A Letter to Uncle Boonmee - A Letter to Uncle Boonmee
|Original title||A Letter to Uncle Boonmee|
|Country of production||Thailand|
|production|| Simon Field, |
|cut|| Lee Chatametikool , |
A Letter to Uncle Boonmee (Thai: จดหมาย ถึง ลุง บุญ มี ; German A letter to Uncle Boonmee ) is a Thai short film by Apichatpong Weerasethakul from 2009 . In Germany, the film premiered on May 5, 2009 at the International Short Film Festival in Oberhausen .
The film is an autobiographical - fictional personal letter from Weerasethakul to the deceased Uncle Boonmee (read by a local), in which he describes his village of Nabua to him. It begins as the making-of of a project that was never realized. The director discusses the script with his actors off- screen. Several lines are repeated. The camera shows the inside of a house, the surroundings and finally gets lost in the darkness of the jungle. Another scene shows a group of young soldiers (or actors in uniform) lounging around.
History of origin
The film was made as part of the "Primitive Project" in the Thai village of Nabua. According to local residents, political cleansing against suspected communists took place there in 1965 . Soldiers are said to have raped and murdered residents. The surviving male villagers fled to the mountain regions. The following male generation grew up without fathers. 
Apichatpong Weerasethakul was inspired by the book "A Man Who Can Recall His Past Lives" (1983) by Phra Sripariyattiweti. The abbot of a monastery had lived in a nearby temple with a man named Boonmee who claimed he could see his past lives go by in deep meditation.  Apichatpong Weerasethakul was inspired to write a script, traveled to the region and found Boonmee's two sons. In December 2008, the director visited Nabua, selected houses for filming and wrote a personal letter to Boonmee, who had passed away a few years ago. 
The film consists of evening shots of empty houses, with the exception of one where a group of young soldiers are staying. These are played by young people from the village. Two of these were also chosen as narrators for the film. 
“For creating a cinematic idiom that transcends conventional documentary realism or its depiction. For the development of a temporality that is calm and thoughtful, but deeply disturbing in the way that the re-imagination of the village of Nabua refers to the brutalities of the army and war. "
“The jury of the Prime Minister of North Rhine-Westphalia awards a film that poses as a failed project in order to masterfully open up ever new visual and intellectual spaces. The film spans a biographical story through a reflection of cinematic narration to the representation of political and historical connections. Apichatpong Weerasethakul's film 'A Letter to Uncle Boonmee' is convincing as a cleverly conceived and at the same time sensual work. "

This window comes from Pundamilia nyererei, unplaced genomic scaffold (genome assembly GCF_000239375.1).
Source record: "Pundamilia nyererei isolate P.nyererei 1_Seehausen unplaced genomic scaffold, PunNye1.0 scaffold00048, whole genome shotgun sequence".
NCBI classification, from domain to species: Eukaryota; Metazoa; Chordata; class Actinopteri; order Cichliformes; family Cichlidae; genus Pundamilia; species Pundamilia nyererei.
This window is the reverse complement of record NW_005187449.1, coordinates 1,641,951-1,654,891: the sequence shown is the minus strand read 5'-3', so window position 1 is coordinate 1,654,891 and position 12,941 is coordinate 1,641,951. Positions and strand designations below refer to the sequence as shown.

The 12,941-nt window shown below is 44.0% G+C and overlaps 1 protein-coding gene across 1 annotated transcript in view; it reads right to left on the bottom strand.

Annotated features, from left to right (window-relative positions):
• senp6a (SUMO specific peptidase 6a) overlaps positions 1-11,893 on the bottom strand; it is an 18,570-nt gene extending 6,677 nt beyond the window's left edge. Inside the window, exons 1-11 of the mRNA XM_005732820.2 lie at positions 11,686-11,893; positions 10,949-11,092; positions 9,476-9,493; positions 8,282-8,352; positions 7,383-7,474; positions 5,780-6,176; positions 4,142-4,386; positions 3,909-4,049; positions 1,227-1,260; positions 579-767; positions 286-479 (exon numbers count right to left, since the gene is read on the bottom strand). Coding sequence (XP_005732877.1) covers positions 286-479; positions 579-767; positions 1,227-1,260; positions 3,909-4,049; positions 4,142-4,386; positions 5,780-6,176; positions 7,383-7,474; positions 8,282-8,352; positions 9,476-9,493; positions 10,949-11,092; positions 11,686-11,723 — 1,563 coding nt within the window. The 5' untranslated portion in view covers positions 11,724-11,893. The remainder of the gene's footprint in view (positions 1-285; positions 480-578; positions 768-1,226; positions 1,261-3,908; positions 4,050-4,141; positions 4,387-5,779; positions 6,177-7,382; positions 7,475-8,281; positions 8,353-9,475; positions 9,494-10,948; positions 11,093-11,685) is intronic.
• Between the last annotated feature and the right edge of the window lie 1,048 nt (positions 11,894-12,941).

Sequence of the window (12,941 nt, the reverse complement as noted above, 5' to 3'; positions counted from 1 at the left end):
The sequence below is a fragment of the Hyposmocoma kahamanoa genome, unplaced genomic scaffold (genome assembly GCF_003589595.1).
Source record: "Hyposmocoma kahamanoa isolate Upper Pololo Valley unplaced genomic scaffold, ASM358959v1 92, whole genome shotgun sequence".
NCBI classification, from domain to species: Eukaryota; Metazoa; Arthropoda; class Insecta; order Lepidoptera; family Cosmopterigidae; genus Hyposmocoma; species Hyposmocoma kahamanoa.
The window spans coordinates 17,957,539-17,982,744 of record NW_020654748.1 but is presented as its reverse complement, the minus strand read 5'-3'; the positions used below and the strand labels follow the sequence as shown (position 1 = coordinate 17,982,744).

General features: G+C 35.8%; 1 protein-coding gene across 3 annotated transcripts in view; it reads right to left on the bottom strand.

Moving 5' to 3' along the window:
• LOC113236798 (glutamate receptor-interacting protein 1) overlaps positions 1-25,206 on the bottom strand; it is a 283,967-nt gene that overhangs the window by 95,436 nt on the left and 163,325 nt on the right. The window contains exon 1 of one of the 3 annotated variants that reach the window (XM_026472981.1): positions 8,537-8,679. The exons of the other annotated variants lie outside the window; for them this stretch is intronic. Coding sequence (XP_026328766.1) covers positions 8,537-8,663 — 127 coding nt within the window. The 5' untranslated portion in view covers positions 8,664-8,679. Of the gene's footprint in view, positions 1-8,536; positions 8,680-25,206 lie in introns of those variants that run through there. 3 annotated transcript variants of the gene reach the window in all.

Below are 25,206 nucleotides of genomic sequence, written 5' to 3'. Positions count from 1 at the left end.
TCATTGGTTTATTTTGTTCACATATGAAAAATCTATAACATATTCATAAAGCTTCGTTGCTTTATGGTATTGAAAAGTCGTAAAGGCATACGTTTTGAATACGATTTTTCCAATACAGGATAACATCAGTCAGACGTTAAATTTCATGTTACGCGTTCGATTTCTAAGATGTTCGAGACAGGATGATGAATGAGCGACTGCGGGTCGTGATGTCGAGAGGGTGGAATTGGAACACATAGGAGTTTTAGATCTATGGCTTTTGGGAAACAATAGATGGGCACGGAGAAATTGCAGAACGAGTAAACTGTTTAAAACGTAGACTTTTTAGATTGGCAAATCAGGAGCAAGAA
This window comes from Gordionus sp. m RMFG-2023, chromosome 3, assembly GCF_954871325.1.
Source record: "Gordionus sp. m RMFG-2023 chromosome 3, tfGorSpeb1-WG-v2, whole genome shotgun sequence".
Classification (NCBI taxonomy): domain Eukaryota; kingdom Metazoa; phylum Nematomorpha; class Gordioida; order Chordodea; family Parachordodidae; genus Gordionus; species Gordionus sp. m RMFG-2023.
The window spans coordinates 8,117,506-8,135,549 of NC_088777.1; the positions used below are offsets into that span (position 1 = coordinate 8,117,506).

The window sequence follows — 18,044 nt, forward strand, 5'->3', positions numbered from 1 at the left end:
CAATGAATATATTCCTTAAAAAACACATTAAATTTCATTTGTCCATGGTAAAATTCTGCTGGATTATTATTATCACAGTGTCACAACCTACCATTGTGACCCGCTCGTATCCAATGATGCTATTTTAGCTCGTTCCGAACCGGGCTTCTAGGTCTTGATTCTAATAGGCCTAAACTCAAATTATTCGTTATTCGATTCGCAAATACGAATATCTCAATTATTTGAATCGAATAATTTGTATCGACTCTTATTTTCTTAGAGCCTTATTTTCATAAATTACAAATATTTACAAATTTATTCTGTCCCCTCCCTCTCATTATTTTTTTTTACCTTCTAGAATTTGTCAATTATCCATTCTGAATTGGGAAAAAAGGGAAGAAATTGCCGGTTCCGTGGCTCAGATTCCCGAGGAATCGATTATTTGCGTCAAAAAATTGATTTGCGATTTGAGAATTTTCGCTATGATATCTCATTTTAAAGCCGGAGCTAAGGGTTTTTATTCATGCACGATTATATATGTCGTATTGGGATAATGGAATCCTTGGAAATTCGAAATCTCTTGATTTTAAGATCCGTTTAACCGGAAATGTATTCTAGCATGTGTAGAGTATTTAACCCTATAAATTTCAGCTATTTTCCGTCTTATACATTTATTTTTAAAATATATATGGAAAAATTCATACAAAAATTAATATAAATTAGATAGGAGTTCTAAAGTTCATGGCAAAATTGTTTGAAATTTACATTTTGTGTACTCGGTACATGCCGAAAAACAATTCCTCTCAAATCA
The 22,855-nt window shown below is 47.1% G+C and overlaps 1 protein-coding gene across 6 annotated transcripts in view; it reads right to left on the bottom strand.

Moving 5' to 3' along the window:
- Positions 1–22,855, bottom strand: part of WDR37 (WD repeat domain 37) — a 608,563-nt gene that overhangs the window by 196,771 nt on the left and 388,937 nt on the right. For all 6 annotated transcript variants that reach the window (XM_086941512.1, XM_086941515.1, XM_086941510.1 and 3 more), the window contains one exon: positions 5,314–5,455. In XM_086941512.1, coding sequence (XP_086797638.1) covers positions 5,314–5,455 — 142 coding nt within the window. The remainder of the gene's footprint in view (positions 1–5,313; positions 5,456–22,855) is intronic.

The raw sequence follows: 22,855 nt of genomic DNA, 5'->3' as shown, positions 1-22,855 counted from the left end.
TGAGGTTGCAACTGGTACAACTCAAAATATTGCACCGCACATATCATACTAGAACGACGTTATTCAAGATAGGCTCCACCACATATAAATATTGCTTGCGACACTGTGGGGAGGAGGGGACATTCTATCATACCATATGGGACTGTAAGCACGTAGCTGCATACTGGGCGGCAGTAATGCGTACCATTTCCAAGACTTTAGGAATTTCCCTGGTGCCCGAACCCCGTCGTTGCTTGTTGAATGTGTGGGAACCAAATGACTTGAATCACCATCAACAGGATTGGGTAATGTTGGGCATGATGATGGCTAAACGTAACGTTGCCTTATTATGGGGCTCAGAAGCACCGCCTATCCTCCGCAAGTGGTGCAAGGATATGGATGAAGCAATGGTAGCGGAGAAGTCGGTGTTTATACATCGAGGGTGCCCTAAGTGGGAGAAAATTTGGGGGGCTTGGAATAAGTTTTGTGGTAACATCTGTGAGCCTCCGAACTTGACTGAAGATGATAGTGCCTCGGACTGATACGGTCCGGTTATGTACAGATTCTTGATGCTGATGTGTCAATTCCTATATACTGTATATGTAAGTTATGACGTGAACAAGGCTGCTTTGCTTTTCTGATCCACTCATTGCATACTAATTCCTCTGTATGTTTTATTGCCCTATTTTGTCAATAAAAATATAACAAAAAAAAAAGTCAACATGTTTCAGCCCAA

Dietmar Kammerer ( the daily newspaper ) remarked that the camera is “constantly looking for the open, the view into the vastness of the sky”.  The figure of Boonmee becomes “the embodiment of transformation and memory of the brutal communist hunt from 1960 to 1980”, according to Gabrielle Schultz ( Die Welt ).  In September 2009, the short film was in the Toronto International Film Festival shown. Mathew Kumar ( Torontoist ) remarked that the film would be "compelling but completely enigmatic". "Ominous but also obscure, it (the film) sticks with us even if we don't understand it."  The critic Manohla Dargis ( The New York Times) pointed out that Apichatpong Weerasethakul makes "memory and uncertainty" visible. 
- vgl. Tsui, Clarence: Open letters. In: South China Morning Post, 7. Februar 2010, S. 9
- cf. Press booklet for the film at festival-cannes.fr (PDF file, 6.98 MB; accessed on May 22, 2010)
- cf. Portrait ( Memento of the original from June 5, 2010 in the Internet Archive ) Info: The archive link was inserted automatically and has not yet been checked. Please check the original and archive link according to the instructions and then remove this notice. at kickthemachine.com (English; accessed May 27, 2010)
- "Grand Prize of the City of Oberhausen, endowed with EUR 7,500"
- "Prize of the Jury of the Prime Minister of North Rhine-Westphalia, endowed with EUR 5,000"
- cf. Kammerer, Dietmar: In the open air . In: the daily newspaper, May 7, 2009, p. 17
- cf. Schultz, Gabrielle: Out of breath . In: Die Welt, May 8, 2009, No. 106/2009, p. 24
- cf. Kumar, Mathew: TIFF 2009: Catastrophe In Comparison . In: Torontoist, September 13, 2009, 11:00 AM EST (accessed via LexisNexis Business )
- vgl. Dargis, Manohla: Revisiting a Cinematic Smackdown, and Other Avant-Garde Pleasures. In: The New York Times, 2. Oktober 2009, Section C, S. 8